Some people believe that robots will someday be working side-by-side with humans in a variety of industries. In the interim, we're sure to see a lot of change and innovation take place as automation and robotic systems become slowly integrated into the human labor force.
Construction is one of the few industries that's been slower to adopt new, smarter technologies. It’s happening, yes, but not to the extent that some people would like to see. Project and site administrators are just now realizing the potential of drones for surveying a project location, and only in the last few years have remote systems allowed workers to do more from the field.
Existing Robotics in Construction
However, things can and do change, and that’s exactly what’s happening in construction. Here are a few of the robotic companies that are bringing about these changes.
1. Hadrian X
Imagine a robot that can build a brickwork structure in full, before actually laying the bricks. The Hadrian X brick-laying robot system makes this possible.
It can determine where each brick should go and what size each one should be, as well as locations for seams, doors, windows, and plumbing. This makes the entire construction process simpler, cheaper, and more accurate.
The robot can even cut each brick to size and apply adhesive. Then, it lays the bricks at a speed of up to 1,000 per hour—completing the amount of work that normally takes four to six weeks, in just two days.
2. Blueprint Robotics
Another option is to build each section off-site. Then, you can assemble bigger projects with more speed and precision. This decreases average construction and operational costs, and it reduces waste at the project site. The Blueprint Robotics system is a modular and automated robotic tool that uses this approach in construction.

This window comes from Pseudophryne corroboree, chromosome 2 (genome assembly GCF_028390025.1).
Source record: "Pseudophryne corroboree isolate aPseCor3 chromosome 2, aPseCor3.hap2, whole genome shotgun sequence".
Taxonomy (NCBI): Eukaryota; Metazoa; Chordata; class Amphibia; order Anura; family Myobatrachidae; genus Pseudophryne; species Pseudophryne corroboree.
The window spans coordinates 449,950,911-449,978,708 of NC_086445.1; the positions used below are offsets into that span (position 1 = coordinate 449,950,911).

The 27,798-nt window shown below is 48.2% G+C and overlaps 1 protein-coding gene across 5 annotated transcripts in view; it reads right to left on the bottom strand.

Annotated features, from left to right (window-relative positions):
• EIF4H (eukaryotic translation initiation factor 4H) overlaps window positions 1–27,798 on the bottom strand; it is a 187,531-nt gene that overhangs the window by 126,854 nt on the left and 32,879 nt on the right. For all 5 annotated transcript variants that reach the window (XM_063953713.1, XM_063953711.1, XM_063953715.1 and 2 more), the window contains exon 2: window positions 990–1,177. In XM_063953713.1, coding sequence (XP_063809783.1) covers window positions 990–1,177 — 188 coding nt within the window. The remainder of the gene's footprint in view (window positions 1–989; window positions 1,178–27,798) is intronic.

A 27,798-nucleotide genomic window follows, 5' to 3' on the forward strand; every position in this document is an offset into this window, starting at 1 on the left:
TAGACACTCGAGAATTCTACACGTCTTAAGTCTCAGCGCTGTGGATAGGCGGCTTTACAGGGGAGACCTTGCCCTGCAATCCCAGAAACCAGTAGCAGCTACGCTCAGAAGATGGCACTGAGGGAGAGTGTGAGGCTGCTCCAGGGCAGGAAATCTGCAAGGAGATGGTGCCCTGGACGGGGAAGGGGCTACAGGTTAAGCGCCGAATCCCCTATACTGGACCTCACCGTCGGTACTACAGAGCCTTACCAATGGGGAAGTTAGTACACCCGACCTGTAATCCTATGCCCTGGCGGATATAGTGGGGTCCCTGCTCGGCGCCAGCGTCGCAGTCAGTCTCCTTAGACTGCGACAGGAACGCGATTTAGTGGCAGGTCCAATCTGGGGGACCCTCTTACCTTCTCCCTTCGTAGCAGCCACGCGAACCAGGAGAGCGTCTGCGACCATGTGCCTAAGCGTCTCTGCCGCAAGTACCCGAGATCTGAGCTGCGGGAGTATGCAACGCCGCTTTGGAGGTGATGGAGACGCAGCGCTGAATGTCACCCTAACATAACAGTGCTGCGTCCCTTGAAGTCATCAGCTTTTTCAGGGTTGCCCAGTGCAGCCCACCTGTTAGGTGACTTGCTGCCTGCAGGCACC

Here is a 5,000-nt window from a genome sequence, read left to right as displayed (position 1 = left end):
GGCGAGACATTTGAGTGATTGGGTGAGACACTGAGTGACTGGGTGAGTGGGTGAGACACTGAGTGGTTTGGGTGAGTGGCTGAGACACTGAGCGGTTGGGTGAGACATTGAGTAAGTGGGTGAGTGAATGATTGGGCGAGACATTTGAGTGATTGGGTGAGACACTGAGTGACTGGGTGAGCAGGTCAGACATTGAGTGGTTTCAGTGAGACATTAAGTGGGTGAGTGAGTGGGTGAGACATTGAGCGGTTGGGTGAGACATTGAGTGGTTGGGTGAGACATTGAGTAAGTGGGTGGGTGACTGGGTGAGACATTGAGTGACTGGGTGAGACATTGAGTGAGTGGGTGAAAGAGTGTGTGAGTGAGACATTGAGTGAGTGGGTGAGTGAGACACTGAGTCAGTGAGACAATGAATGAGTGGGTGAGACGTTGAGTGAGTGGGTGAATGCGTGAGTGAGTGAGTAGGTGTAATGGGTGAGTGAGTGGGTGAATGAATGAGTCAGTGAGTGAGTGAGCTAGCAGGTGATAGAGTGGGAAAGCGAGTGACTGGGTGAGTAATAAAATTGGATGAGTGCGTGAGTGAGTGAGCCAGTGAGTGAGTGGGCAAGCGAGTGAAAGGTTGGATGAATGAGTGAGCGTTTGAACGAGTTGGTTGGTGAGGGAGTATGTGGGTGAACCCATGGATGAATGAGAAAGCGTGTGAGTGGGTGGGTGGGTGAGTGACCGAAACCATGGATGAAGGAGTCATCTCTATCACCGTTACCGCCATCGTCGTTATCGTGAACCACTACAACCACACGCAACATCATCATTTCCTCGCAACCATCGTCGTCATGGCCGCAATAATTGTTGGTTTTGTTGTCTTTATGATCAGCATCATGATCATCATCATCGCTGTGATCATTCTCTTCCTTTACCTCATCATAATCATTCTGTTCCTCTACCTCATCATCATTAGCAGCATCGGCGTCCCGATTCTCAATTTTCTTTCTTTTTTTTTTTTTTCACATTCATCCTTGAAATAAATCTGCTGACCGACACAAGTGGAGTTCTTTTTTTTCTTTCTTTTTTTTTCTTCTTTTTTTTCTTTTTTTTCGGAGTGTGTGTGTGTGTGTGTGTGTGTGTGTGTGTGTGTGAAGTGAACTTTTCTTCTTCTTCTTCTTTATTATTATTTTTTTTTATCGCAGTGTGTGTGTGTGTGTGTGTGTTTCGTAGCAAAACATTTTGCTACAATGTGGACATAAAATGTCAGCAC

It works by producing sections in panel form—or prefabs—with all the components in place, including lumber, insulation, wiring, plumbing, drywall, doors, and windows.
On-site construction is reduced to just assembling the prefabs on top of the foundation, and can be completed in less than a day.
The Russia-based company Cazza developed a robot that 3-D prints buildings using concrete and future materials as they become available. Similar technologies have already been used to 3-D print entire homes in less than 24 hours, so it’ll be interesting to see how Cazza takes such innovation one step further.
During the printing, Cazza leaves room for insulation, wiring, doors, windows, and more. Aside from these components, the whole building is printed without gaps, eliminating cold air flow between walls and flooring. This improves insulation, which could get more consumers interested in robots like Cazza.
The robotics industry is becoming more advanced with each passing day, and these three robots are leading the charge in home construction. We know that like all other areas of business, new developments like this will surely affect the industry in various ways. Let us know what you think about these types of developments and how they'll change construction and architecture in general.
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